JOHN S. BRIDGES, Furniture Dealer & Undertaker. — This business which was founded twelve years ago, is certainly the leading house in its line and as a business Institution reflects credit upon the city's advanced mercantile development. It is located in convenient premises on the west side of the court house square, occupying two floors of considerable area. Everything is arranged with a full view quick to handling of goods and Mr. Bridges enjoys all facilities for enabling him to fill orders with punctuality and dispatch. The stock embraces all descriptions of household, office and other furniture, perhaps the most comprehensive assortment ever brought under one roof in Southern Illinois. He makes a special feature of the Undertaking department and has a fine hearse, with a very full assortment of burial cases and caskets in wood and metal, in a wide range of quality and prices. He is a practical embalmer and has a splendid equipment of the most improved instruments and devices. As a native of Johnson County and fourteen years resident in Vienna, Mr. Bridges naturally enjoys a wide acquaintance; he draws his custom from all parts of the country and of course has the patronage of the best class of city trade. He is one of Vienna's influential citizens and conducts an enterprise of which he may be duly proud.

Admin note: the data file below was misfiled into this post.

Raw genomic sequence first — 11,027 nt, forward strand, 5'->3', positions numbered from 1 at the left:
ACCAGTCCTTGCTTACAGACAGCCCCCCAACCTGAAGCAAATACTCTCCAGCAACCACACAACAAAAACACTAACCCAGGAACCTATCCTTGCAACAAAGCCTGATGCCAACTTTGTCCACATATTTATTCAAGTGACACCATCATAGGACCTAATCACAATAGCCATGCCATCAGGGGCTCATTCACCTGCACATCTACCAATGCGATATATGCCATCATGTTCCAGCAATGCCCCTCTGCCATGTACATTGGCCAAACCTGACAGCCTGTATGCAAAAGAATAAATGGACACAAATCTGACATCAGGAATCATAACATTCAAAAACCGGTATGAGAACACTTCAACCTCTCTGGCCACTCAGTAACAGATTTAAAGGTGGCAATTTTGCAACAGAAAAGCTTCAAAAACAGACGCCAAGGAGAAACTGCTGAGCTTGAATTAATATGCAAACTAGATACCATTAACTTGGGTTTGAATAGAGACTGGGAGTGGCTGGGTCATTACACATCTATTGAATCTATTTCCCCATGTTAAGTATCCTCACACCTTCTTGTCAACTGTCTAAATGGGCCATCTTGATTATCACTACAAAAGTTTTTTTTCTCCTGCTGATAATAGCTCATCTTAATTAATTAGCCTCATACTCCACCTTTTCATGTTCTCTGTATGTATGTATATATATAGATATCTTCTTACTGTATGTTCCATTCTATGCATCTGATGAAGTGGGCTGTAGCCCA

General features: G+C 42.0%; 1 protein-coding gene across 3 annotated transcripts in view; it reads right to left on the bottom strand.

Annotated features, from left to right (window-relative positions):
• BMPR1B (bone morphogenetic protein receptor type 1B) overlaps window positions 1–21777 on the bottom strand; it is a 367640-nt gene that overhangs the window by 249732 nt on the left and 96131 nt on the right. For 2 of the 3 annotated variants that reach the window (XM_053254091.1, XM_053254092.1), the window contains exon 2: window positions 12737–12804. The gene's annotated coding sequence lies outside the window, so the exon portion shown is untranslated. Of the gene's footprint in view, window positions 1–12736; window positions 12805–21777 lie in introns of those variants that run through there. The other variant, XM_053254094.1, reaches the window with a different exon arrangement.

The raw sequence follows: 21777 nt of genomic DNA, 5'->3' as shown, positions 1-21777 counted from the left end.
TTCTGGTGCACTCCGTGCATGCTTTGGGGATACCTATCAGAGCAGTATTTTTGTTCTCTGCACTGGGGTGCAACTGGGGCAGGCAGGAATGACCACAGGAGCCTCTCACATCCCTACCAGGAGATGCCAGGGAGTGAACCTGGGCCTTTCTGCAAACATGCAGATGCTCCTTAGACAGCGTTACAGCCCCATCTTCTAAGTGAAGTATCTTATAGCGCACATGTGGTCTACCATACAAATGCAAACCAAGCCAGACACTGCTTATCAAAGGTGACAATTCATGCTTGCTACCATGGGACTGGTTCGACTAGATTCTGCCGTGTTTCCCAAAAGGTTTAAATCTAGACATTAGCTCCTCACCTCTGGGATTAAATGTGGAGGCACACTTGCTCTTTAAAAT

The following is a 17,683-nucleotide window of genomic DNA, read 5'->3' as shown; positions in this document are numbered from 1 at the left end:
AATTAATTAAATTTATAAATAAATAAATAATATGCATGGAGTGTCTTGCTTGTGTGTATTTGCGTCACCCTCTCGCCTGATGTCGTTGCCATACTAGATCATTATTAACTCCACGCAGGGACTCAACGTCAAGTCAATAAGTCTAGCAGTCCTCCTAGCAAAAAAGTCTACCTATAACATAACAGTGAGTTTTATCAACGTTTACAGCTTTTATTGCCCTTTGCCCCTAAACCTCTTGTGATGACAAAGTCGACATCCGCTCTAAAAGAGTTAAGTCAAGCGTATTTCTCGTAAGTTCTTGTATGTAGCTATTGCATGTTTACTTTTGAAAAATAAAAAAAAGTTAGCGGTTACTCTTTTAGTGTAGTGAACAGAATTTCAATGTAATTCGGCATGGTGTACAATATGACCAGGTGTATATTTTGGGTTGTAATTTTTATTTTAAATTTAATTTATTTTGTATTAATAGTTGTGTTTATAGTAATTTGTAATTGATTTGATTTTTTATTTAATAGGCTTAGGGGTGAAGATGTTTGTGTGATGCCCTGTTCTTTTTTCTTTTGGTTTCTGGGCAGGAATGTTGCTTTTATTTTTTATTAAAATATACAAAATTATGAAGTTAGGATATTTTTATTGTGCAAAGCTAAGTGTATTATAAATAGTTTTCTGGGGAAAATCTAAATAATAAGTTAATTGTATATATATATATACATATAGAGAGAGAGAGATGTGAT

A. J. HENRY, D. D. S. — The dental profession in Johnson County has a good representative in Dr. A.J. Henry. He served a thorough apprenticeship in laboratory and chair work before proceeding to a Dental College, from which he acquired the degree of D. D. S. He has been established since 1877 in Vienna, during which time he has built up a lucrative practice. He has nicely furnished rooms in the Veach & Bridges Building, fitted up with every convenience conducing to the comfort of his visitors and facilitating operations; the equipment is fully in accord with recent developments in dentistry and includes such appliances as are used by the leaders of the profession to lessen all discomfort and minimize pain. The Doctor from long experience and natural ability is familiar and perfectly at home with every department of dental work and deservedly holds the public confidence. He is an active member of the I. O. O. F.